There have been some studies trying to link TNF inhibitors to a lower risk of CVD (cardiovascular disease), heart attacks, and strokes. Most of the studies I've read involved rheumatoid arthritis patients. I think results are mixed in those. There was a study released in 2015 noting a lower CVD risk in psoriasis patients. As for the sort of unique heart problems that spondylitis patients can develop, e.g. aortitis, aortic regurgitation/aortic valve inflammation, conduction abnormalities, I'm not aware of any large studies or trials looking at that. I've had this conversation with my cardiologist and what he told me was that cardiologists do not prescribe TNF inhibitors (or other biologics) precisely because there have been no good studies confirming their effectiveness for heart patients and conditions. Note that there are some case studies and very small studies addressing the effect of TNF inhibitors on a couple of types of vasculitis, Takayasu's Arteritis (TAK) and Giant Cell Arteritis. Those studies are mixed on the effectiveness of the TNF inhibitors in maintaining remission in TAK patients. If I recall correctly, the TNF drugs were not helpful to Giant Cell patients. But I'm not sure any of those studies are terribly valuable given their size. And I'm not sure they say anything at all about spondylitis-related inflammation's effect on the heart and vascular system, particularly the aorta. All these diseases do their damage via different mechanisms.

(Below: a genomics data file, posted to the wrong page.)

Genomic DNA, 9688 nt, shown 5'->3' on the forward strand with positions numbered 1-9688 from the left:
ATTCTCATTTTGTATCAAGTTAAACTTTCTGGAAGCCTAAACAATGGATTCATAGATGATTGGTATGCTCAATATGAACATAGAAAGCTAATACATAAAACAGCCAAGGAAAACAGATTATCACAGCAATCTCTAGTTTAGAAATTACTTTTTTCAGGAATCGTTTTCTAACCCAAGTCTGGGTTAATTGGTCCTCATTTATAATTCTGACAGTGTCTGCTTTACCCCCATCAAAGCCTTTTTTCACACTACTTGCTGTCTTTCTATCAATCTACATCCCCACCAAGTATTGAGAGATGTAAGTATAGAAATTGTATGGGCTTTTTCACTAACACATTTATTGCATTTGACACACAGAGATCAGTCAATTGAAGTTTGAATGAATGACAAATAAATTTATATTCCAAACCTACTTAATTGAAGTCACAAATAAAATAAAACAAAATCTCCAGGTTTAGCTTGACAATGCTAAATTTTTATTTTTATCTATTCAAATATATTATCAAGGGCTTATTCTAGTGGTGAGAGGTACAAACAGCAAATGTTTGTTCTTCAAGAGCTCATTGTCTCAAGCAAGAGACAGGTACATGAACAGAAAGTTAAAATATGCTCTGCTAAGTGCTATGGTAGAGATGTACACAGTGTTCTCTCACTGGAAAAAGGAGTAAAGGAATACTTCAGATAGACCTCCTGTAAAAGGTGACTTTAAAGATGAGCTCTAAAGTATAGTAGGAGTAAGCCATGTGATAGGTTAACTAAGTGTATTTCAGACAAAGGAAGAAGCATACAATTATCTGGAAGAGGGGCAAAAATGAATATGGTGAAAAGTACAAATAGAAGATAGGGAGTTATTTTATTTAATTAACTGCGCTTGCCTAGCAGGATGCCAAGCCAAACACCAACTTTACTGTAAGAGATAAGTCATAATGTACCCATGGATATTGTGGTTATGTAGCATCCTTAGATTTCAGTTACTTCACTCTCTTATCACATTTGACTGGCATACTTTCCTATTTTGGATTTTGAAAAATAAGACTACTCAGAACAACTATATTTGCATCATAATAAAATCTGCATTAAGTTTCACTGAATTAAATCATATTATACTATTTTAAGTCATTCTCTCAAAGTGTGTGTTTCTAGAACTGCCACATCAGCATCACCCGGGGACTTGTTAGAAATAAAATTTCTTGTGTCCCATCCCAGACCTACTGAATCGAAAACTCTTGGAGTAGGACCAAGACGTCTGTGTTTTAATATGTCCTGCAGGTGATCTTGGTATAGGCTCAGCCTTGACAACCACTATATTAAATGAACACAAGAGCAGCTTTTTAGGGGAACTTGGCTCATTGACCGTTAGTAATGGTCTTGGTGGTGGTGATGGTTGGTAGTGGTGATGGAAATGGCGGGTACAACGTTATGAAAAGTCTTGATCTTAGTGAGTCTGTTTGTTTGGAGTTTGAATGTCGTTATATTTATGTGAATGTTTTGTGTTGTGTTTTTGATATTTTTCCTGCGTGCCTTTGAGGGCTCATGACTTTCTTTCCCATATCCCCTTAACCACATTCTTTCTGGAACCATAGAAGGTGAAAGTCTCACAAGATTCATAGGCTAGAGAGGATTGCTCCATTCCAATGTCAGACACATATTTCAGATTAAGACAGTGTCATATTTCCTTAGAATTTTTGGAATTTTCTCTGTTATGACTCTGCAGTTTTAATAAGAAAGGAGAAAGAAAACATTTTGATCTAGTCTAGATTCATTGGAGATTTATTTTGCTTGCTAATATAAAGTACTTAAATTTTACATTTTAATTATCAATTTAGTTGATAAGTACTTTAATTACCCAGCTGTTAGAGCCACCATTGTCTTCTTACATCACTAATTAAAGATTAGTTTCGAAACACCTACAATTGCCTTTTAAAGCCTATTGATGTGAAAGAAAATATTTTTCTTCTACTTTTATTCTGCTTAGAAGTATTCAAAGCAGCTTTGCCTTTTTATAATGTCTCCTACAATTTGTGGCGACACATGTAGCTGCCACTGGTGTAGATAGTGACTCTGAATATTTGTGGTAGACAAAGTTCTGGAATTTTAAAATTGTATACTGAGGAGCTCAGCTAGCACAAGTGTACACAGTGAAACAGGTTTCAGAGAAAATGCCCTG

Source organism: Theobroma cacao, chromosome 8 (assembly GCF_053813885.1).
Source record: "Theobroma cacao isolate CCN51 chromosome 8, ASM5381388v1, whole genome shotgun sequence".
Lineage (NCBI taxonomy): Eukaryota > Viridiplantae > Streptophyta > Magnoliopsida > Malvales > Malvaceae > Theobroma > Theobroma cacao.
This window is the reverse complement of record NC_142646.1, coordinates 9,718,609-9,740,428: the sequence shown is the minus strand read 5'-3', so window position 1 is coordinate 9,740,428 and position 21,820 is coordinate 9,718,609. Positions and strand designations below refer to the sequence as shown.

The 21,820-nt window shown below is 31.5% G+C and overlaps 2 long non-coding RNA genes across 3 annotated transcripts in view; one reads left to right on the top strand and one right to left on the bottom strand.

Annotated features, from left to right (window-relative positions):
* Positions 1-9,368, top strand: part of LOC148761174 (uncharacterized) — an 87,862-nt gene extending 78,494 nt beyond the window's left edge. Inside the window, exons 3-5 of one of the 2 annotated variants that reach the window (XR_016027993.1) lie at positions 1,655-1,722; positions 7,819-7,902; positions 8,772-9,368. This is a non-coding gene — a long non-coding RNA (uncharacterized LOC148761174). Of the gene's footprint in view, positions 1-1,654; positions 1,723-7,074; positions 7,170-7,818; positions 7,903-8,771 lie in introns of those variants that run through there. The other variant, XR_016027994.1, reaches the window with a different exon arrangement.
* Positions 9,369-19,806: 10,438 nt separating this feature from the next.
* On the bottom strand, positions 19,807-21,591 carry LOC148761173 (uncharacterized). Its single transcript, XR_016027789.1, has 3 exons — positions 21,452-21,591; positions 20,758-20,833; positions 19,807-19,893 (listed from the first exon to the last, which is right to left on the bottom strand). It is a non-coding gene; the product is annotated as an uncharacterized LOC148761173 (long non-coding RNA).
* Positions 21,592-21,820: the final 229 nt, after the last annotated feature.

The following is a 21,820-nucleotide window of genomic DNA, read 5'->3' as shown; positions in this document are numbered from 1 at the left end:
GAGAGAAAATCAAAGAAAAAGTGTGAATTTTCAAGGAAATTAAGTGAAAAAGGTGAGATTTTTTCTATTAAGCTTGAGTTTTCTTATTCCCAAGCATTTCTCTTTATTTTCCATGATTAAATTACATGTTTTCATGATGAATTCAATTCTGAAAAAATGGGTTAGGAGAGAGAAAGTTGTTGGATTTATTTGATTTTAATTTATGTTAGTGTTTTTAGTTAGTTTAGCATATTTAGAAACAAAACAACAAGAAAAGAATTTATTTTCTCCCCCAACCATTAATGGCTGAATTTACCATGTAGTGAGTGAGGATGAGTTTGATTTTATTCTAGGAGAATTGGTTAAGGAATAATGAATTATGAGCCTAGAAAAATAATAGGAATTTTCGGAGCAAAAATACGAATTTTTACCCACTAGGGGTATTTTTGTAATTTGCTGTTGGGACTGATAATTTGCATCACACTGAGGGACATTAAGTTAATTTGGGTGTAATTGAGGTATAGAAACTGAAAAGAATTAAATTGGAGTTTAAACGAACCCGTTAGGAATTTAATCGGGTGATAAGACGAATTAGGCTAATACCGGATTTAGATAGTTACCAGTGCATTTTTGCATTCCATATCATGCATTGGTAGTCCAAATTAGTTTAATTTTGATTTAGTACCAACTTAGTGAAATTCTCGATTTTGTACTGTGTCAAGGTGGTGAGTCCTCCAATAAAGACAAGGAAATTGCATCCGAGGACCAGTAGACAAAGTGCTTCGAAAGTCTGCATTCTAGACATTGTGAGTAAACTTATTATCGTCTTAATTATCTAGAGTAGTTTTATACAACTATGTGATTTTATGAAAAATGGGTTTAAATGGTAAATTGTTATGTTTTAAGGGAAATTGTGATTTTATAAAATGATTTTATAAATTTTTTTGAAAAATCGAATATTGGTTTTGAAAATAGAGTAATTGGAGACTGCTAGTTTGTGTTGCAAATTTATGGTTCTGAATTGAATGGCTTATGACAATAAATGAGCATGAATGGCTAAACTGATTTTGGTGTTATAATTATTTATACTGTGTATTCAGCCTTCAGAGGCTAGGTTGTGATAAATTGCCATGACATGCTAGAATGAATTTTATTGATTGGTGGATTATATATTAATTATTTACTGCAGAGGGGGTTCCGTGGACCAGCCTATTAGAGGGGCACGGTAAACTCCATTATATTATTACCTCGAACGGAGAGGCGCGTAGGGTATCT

We're still waiting on the big clinical trial on TNF-a drugs and heart disease. I imagine Big Pharma would love to be able to market biologics as heart disease drugs (then everybody in the world will be on them); so hopefully we'll get some data soon.

Note that just because there's no conclusive data saying TNF-a drugs prevent heart damage doesn't mean TNF-a drugs don't prevent heart damage.